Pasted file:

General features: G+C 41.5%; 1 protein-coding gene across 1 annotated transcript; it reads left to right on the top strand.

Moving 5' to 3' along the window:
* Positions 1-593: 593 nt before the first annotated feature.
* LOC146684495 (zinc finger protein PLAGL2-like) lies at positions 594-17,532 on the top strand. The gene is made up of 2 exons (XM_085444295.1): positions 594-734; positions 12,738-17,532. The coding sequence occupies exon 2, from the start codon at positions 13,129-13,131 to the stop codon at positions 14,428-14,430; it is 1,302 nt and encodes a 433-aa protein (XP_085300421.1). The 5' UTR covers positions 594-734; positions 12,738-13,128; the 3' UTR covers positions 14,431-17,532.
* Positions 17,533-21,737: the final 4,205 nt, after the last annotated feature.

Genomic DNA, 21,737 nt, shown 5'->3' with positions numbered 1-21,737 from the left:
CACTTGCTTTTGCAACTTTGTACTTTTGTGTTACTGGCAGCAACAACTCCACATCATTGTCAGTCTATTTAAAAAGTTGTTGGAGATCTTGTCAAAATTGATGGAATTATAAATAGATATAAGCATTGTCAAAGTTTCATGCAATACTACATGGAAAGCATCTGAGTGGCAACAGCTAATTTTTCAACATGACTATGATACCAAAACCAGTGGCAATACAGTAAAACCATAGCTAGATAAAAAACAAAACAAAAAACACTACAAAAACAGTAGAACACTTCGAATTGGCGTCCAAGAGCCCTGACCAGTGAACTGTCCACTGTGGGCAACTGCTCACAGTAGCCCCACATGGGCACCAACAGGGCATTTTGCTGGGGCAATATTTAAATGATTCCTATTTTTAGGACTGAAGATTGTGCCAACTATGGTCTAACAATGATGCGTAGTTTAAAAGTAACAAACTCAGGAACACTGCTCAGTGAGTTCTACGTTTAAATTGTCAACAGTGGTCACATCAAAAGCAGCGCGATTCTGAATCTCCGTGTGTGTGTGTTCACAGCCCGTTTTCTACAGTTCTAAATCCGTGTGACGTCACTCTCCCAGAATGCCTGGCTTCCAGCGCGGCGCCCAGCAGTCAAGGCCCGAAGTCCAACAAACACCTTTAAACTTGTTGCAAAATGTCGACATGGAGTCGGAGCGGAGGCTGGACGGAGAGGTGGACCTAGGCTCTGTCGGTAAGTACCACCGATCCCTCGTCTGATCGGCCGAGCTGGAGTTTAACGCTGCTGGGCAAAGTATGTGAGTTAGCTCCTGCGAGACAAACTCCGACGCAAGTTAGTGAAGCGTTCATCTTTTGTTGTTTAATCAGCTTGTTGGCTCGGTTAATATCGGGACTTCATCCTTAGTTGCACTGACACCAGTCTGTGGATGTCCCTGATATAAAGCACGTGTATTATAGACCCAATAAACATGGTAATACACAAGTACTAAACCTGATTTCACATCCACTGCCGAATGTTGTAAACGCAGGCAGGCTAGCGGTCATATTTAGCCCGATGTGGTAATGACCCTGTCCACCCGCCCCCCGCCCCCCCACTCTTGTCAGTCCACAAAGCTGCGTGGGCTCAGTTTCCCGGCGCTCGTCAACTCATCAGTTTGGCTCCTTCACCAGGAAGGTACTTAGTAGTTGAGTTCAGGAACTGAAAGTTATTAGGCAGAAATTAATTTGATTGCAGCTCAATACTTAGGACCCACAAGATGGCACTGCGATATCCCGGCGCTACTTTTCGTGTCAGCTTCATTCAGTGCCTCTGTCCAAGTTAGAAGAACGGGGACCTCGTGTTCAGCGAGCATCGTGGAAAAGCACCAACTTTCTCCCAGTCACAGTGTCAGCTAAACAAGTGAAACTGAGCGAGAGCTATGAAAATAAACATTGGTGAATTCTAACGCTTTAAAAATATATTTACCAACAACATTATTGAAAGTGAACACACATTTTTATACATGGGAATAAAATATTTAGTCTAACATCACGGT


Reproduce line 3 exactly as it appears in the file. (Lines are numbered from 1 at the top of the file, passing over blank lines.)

* Positions 1-593: 593 nt before the first annotated feature.